“Man is master by divine right; the fear of God will hence repress any desire towards rebellion in the oppressed female.” Simone de Beauvoir, The Second Sex 1949
Even though our popular and intellectual media use the term God as an all-encompassing definition of the divine, we’ve disregarded the fact that God is not a gender-neutral term, and we’ve forgotten that it carries a whole lot of historical baggage. We say that we understand that the supreme deity goes beyond gender, that it enfolds both feminine and masculine, that it doesn’t bear mentioning, that it’s a matter of semantics, but, if the word Goddess was more frequently used, this might be true.
Of course, we realise that substituting the word Goddess in any theological discussion changes the whole tenor of the debate, women may have come a long way in gaining the rights that come with personhood – but isn’t this, “God Bias,” evidence of the ultimate glass ceiling?
We’ve overlooked the word God is predicated on a paradigm of male superiority. And it stands in direct opposition to the fact that from the beginnings of the Paleolithic Age (25,000 BC ) to closing of the last Goddess temples in 500 AD, in many traditions of the world, there existed religions across Europe, India and the Middle East, which honoured, “The Great Mother of All,” as supreme creator.
What might have life been like for women in a society which worshipped a “Lady of Life,” or “Queen of the Heavens?” Well, the records show that these women enjoyed much more freedom than their patriarchal Judeo-Christian counterparts, for a start.
Women occupied high positions such as priestesses and lawmakers, had the right to divorce, to hold and manage their own estates, buy and sell property, trade in the marketplace, and pass the inheritance of title and property from mother to daughter. And in Babylonia, any sin against the mother was a sin against the community, punishable by banishment.
This women-friendly-way-of-life ended nearly three thousand years ago with archaeological, mythological and historical evidence that reveal that far from fading away, SHE was the victim of centuries of continual persecution and suppression by the advocates of the new religions which held male deities as supreme.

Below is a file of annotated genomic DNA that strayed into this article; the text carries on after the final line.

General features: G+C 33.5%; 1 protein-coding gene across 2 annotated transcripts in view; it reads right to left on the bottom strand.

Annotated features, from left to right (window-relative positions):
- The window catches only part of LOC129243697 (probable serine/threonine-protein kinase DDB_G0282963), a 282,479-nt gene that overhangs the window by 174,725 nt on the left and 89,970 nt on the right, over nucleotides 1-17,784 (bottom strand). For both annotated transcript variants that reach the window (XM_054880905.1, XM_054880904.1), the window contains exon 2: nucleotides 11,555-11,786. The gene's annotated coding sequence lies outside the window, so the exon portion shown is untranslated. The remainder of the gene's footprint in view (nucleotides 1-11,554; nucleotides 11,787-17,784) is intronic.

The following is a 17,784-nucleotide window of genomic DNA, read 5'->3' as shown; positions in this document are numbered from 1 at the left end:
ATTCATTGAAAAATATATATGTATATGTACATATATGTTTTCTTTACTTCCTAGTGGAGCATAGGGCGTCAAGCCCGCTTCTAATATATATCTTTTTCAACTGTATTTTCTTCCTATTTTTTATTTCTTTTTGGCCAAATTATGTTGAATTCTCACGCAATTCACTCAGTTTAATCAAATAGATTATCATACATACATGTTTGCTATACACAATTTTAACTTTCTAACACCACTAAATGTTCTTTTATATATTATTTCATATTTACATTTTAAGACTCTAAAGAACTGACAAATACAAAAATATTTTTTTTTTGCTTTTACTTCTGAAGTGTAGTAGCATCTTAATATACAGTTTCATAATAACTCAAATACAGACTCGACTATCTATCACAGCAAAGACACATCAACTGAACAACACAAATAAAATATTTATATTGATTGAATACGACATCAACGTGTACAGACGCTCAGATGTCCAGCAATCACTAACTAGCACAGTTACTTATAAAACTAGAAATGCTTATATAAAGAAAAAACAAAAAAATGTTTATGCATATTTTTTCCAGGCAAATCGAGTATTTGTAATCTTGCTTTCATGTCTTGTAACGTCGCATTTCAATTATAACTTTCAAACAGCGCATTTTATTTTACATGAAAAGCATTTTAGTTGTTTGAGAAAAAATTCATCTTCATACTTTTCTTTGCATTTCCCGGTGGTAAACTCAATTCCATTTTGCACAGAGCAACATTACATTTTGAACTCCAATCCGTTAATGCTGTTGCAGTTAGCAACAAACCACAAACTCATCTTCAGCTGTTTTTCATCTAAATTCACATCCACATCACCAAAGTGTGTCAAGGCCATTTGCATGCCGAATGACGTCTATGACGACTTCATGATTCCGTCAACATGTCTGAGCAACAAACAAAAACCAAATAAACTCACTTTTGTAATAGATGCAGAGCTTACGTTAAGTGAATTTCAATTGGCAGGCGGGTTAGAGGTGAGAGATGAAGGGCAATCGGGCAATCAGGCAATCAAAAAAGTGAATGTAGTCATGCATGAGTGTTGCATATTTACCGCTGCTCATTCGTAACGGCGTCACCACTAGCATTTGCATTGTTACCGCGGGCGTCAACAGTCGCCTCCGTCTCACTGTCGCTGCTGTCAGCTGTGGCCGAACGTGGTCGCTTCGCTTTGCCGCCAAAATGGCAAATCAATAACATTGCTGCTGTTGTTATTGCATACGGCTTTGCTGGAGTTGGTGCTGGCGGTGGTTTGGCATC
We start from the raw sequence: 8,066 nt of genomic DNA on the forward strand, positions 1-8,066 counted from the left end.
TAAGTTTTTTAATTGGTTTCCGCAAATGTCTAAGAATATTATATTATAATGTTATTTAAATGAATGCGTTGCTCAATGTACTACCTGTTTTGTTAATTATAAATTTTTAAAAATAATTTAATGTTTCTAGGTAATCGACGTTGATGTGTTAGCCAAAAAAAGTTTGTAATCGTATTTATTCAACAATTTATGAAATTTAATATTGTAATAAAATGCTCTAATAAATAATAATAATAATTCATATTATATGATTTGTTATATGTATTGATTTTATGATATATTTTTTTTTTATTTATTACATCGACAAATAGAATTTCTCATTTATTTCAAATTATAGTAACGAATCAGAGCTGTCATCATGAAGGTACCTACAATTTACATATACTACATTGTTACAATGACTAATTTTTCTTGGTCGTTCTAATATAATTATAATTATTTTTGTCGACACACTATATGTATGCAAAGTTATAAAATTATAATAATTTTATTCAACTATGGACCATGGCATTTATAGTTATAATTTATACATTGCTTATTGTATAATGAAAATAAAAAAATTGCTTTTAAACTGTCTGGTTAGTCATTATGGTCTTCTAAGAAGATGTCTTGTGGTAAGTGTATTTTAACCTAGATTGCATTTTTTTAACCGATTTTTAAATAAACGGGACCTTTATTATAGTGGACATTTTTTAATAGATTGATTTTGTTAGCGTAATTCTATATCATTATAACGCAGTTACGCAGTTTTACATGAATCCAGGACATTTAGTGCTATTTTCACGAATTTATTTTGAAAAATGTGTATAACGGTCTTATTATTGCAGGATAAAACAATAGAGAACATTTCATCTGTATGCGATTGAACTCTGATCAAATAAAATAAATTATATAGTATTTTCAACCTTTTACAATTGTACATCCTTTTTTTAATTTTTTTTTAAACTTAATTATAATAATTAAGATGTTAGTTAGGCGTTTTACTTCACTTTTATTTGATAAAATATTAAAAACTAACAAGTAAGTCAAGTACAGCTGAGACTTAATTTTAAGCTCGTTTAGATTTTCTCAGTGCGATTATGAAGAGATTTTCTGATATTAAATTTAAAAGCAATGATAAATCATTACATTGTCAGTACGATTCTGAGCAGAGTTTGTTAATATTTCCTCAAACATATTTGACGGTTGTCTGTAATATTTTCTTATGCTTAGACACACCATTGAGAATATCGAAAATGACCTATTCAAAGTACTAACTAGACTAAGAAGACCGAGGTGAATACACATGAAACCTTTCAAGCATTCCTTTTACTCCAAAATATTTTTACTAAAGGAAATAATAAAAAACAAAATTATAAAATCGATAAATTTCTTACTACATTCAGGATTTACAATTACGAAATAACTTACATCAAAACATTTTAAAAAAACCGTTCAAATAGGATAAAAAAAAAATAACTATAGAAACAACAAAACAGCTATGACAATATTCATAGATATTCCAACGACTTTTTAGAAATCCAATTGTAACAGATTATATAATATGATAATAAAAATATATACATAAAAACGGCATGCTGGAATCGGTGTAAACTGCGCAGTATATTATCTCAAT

Women who live in the same regions of the Middle East where the Goddess once flourished, are today the property of their husbands without any rights of their own. And they are routinely stoned to death for trespass against God’s laws.
And all this is permitted because it was Eve’s apple eating transgression that caused God to give man the divine authority to rule over women. So, it’s hard to deny that, “God,” has played a big role in the initial and continual oppression and subjugation of women.
It doesn’t matter whether we believe in the existence of a literal God (or Goddess), the idea of God still shapes society. Our ethics, morals, conduct, values, sense of duty and even sense of human are often developed from religious ideas, from them we learn what is socially acceptable, what is good and bad, right and wrong, natural and unnatural.
And while God demands obedience to earn his love- the Goddess has nothing to say about salvation. As a mother, the Goddess loves all Her children – without any reservation.
Perhaps therefore, one of the leading characteristics of goddess-centric cultures is that they are often defined as “gift- giving,” meaning all people, no matter age, class or gender, were cared for by the community.
In contrast, patriarchy brought a new ethic of scarcity, a world in which one had to “earn,” a living, where food and property were hoarded by the wealthy through imperialistic conquest. And as the archaeological record shows, it brought an end to cultures in which war was virtually unknown.
Shiva – Shakti – Lingam
In the Tantric cosmology, the whole universe is perceived as being created, penetrated and sustained by two fundamental forces, which are permanently in a perfect, indestructible union. These forces or universal aspects are called Shiva and Shakti.
She is the sacred force which brings the cosmos into manifestation and without Her – Shiva has no power. Their union is a necessary partnership, balancing principles of masculine and feminine, of consciousness and embodiment.
Shakti’s focus on the Divine Feminine does not imply a rejection of Masculine or Neuter divinity – both are deemed to be inactive in the absence of Shakti: One cannot exist without the other.
Shakti existed long before man could comprehend the power of unconditional love or even the process of evolution, for She is the evolution; She is the ultimate essence that aids the rotation of the Earth on its axis, while giving life to everything that exists in and around our blessed Universe.
Shakti is the embodiment of God in the Goddess, merging as the Provider and the Sustainer, the Destroyer and the Creator, all in the same breath – the God in the Goddess!
I close with some words from ‘Devímáhátmya,’ (The Glory of the Goddesses), a text composed approximately some 1,600 years ago in India indicating the context of Shakti:
Tvayai tadhāryate viśvaṃ tvayai tat sṛjyate jagat
Tvayaitat pālyate devi tvamatsyante ca sarvadā
You are supporting this Universe, You create this World, You sustain this World. At the end of the Universe, You absorb everything in Yourself. – Tantroktam Ratri Suktam
SUJATA NANDY WORLD GURUKUL